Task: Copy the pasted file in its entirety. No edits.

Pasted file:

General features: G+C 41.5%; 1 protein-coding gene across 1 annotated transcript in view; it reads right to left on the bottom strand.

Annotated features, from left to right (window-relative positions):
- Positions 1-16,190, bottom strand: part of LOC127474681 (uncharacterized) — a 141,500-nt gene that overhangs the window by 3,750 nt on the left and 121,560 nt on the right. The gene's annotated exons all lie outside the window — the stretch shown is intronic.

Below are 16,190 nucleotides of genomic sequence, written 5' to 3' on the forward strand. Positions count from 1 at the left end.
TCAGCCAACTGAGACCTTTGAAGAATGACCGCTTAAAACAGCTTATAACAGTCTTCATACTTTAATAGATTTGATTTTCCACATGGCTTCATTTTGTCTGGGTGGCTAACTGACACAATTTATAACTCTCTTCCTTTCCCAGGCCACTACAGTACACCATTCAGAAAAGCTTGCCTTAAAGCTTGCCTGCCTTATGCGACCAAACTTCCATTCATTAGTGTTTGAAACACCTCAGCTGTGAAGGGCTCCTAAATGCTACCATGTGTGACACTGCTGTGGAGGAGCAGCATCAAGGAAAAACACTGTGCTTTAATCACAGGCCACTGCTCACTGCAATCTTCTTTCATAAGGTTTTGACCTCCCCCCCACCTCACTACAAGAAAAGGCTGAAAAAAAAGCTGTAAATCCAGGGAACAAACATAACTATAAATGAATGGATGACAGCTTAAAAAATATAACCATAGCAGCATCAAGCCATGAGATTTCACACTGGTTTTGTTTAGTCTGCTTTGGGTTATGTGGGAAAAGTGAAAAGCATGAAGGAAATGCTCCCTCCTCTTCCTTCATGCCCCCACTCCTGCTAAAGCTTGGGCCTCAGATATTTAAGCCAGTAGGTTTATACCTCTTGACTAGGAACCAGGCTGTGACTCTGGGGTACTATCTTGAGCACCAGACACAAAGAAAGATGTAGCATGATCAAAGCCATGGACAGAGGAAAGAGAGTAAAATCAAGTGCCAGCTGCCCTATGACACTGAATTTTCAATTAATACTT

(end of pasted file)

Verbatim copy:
General features: G+C 41.5%; 1 protein-coding gene across 1 annotated transcript in view; it reads right to left on the bottom strand.

Annotated features, from left to right (window-relative positions):
- Positions 1-16,190, bottom strand: part of LOC127474681 (uncharacterized) — a 141,500-nt gene that overhangs the window by 3,750 nt on the left and 121,560 nt on the right. The gene's annotated exons all lie outside the window — the stretch shown is intronic.

Below are 16,190 nucleotides of genomic sequence, written 5' to 3' on the forward strand. Positions count from 1 at the left end.
TCAGCCAACTGAGACCTTTGAAGAATGACCGCTTAAAACAGCTTATAACAGTCTTCATACTTTAATAGATTTGATTTTCCACATGGCTTCATTTTGTCTGGGTGGCTAACTGACACAATTTATAACTCTCTTCCTTTCCCAGGCCACTACAGTACACCATTCAGAAAAGCTTGCCTTAAAGCTTGCCTGCCTTATGCGACCAAACTTCCATTCATTAGTGTTTGAAACACCTCAGCTGTGAAGGGCTCCTAAATGCTACCATGTGTGACACTGCTGTGGAGGAGCAGCATCAAGGAAAAACACTGTGCTTTAATCACAGGCCACTGCTCACTGCAATCTTCTTTCATAAGGTTTTGACCTCCCCCCCACCTCACTACAAGAAAAGGCTGAAAAAAAAGCTGTAAATCCAGGGAACAAACATAACTATAAATGAATGGATGACAGCTTAAAAAATATAACCATAGCAGCATCAAGCCATGAGATTTCACACTGGTTTTGTTTAGTCTGCTTTGGGTTATGTGGGAAAAGTGAAAAGCATGAAGGAAATGCTCCCTCCTCTTCCTTCATGCCCCCACTCCTGCTAAAGCTTGGGCCTCAGATATTTAAGCCAGTAGGTTTATACCTCTTGACTAGGAACCAGGCTGTGACTCTGGGGTACTATCTTGAGCACCAGACACAAAGAAAGATGTAGCATGATCAAAGCCATGGACAGAGGAAAGAGAGTAAAATCAAGTGCCAGCTGCCCTATGACACTGAATTTTCAATTAATACTT